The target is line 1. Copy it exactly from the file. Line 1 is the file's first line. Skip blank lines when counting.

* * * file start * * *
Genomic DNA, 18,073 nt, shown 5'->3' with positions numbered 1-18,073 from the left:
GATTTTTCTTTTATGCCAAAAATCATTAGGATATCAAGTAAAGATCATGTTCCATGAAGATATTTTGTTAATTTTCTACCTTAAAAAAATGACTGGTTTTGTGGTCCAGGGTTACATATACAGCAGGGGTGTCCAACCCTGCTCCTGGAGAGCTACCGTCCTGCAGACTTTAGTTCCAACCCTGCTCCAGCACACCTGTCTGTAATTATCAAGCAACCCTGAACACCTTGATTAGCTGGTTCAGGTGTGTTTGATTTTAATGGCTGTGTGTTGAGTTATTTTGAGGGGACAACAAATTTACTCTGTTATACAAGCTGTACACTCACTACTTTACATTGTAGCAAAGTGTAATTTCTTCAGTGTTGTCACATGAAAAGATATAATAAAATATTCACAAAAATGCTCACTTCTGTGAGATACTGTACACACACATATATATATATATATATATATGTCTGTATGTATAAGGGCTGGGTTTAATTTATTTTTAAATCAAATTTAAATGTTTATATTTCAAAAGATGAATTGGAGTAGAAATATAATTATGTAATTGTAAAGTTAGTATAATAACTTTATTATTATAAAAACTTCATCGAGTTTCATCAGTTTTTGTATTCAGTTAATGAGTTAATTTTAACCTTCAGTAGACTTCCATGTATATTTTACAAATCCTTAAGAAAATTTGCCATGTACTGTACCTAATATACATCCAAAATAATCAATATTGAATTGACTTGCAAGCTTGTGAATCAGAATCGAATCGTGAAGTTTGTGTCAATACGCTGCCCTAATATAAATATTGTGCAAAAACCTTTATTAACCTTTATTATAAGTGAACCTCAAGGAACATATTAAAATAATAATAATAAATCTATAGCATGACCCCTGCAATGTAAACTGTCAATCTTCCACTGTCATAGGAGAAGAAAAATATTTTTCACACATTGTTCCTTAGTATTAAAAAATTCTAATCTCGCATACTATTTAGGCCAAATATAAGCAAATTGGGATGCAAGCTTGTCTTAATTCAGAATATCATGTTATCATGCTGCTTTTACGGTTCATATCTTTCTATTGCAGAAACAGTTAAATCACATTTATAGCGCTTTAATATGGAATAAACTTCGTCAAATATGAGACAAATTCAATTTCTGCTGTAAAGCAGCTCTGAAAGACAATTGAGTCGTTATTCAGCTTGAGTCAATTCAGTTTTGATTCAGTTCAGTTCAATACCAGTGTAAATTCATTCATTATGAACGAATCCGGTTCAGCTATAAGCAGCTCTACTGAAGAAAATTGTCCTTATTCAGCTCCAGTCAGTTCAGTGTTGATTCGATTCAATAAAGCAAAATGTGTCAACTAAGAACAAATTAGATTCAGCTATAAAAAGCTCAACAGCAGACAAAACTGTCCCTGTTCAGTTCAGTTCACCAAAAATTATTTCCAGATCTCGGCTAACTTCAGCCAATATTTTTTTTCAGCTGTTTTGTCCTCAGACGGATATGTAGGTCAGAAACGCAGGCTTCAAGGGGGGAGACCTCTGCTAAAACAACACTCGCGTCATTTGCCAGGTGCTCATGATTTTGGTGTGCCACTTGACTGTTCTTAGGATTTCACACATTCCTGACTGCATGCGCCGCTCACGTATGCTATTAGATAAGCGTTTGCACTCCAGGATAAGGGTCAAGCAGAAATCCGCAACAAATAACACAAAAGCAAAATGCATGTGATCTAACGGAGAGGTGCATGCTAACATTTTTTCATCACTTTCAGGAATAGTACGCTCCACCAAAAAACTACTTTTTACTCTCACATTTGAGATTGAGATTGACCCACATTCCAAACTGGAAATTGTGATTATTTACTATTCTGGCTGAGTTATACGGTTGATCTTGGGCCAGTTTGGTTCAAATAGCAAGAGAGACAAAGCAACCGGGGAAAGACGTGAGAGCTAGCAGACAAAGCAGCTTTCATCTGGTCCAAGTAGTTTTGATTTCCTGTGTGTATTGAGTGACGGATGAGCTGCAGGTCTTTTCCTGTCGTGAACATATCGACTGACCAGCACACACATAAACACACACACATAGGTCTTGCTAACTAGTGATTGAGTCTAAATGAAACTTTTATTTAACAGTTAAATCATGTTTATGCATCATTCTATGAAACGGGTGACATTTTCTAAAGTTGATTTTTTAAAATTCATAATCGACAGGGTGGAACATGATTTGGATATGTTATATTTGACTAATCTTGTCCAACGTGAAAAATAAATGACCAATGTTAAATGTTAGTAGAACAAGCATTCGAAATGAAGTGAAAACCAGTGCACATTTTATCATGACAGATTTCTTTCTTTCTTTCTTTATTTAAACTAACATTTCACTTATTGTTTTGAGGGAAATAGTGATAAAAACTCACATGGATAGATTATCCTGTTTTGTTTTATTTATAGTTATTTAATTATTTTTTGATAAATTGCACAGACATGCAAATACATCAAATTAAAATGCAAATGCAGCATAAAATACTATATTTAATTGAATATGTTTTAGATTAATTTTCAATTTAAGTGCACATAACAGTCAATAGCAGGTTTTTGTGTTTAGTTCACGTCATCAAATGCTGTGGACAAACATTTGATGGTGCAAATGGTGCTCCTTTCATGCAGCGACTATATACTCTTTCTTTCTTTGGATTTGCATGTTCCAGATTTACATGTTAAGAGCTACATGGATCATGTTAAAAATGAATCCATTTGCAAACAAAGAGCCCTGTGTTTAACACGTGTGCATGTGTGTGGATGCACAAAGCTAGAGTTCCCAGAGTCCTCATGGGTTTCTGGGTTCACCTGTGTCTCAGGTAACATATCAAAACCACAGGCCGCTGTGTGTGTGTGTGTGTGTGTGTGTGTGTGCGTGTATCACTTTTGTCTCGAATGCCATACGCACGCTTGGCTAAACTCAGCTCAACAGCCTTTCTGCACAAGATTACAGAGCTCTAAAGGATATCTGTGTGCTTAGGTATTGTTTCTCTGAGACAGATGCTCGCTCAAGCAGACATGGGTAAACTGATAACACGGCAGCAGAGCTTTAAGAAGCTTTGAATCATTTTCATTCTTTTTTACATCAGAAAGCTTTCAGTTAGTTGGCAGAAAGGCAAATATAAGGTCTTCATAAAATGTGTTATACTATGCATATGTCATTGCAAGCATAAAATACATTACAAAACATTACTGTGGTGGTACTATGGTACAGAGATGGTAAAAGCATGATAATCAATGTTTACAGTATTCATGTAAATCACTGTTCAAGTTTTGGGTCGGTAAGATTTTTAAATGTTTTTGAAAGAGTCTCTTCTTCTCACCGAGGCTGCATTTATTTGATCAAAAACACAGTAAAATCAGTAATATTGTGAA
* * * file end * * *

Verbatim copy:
Genomic DNA, 18,073 nt, shown 5'->3' with positions numbered 1-18,073 from the left: